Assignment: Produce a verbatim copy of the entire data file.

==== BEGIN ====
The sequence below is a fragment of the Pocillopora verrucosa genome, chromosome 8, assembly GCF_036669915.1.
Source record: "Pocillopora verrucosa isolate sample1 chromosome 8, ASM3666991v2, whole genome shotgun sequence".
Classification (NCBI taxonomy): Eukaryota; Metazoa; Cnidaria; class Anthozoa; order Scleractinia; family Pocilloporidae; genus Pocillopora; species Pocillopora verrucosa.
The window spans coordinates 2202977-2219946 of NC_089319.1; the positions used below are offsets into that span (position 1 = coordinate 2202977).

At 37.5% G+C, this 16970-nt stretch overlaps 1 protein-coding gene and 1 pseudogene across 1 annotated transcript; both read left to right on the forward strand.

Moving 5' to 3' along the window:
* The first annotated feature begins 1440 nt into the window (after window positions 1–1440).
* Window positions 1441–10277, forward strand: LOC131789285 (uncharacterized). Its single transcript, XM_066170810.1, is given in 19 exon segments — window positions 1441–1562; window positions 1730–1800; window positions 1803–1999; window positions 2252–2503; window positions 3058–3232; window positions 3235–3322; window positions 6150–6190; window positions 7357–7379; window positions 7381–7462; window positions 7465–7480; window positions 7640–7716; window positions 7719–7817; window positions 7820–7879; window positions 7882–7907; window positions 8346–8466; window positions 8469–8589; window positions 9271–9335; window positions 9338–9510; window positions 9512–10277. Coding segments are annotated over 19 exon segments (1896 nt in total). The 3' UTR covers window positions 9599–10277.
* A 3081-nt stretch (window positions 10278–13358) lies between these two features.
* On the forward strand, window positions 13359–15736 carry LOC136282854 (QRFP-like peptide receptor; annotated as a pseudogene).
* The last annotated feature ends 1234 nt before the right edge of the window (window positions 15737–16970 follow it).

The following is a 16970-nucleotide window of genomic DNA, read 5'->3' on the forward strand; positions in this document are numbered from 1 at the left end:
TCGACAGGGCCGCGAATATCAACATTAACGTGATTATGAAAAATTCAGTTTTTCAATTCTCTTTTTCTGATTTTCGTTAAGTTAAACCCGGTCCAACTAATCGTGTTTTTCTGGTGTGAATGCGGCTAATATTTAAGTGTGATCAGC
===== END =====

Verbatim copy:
The sequence below is a fragment of the Pocillopora verrucosa genome, chromosome 8, assembly GCF_036669915.1.
Source record: "Pocillopora verrucosa isolate sample1 chromosome 8, ASM3666991v2, whole genome shotgun sequence".
Classification (NCBI taxonomy): Eukaryota; Metazoa; Cnidaria; class Anthozoa; order Scleractinia; family Pocilloporidae; genus Pocillopora; species Pocillopora verrucosa.
The window spans coordinates 2202977-2219946 of NC_089319.1; the positions used below are offsets into that span (position 1 = coordinate 2202977).

At 37.5% G+C, this 16970-nt stretch overlaps 1 protein-coding gene and 1 pseudogene across 1 annotated transcript; both read left to right on the forward strand.

Moving 5' to 3' along the window:
* The first annotated feature begins 1440 nt into the window (after window positions 1–1440).
* Window positions 1441–10277, forward strand: LOC131789285 (uncharacterized). Its single transcript, XM_066170810.1, is given in 19 exon segments — window positions 1441–1562; window positions 1730–1800; window positions 1803–1999; window positions 2252–2503; window positions 3058–3232; window positions 3235–3322; window positions 6150–6190; window positions 7357–7379; window positions 7381–7462; window positions 7465–7480; window positions 7640–7716; window positions 7719–7817; window positions 7820–7879; window positions 7882–7907; window positions 8346–8466; window positions 8469–8589; window positions 9271–9335; window positions 9338–9510; window positions 9512–10277. Coding segments are annotated over 19 exon segments (1896 nt in total). The 3' UTR covers window positions 9599–10277.
* A 3081-nt stretch (window positions 10278–13358) lies between these two features.
* On the forward strand, window positions 13359–15736 carry LOC136282854 (QRFP-like peptide receptor; annotated as a pseudogene).
* The last annotated feature ends 1234 nt before the right edge of the window (window positions 15737–16970 follow it).

The following is a 16970-nucleotide window of genomic DNA, read 5'->3' on the forward strand; positions in this document are numbered from 1 at the left end:
TCGACAGGGCCGCGAATATCAACATTAACGTGATTATGAAAAATTCAGTTTTTCAATTCTCTTTTTCTGATTTTCGTTAAGTTAAACCCGGTCCAACTAATCGTGTTTTTCTGGTGTGAATGCGGCTAATATTTAAGTGTGATCAGC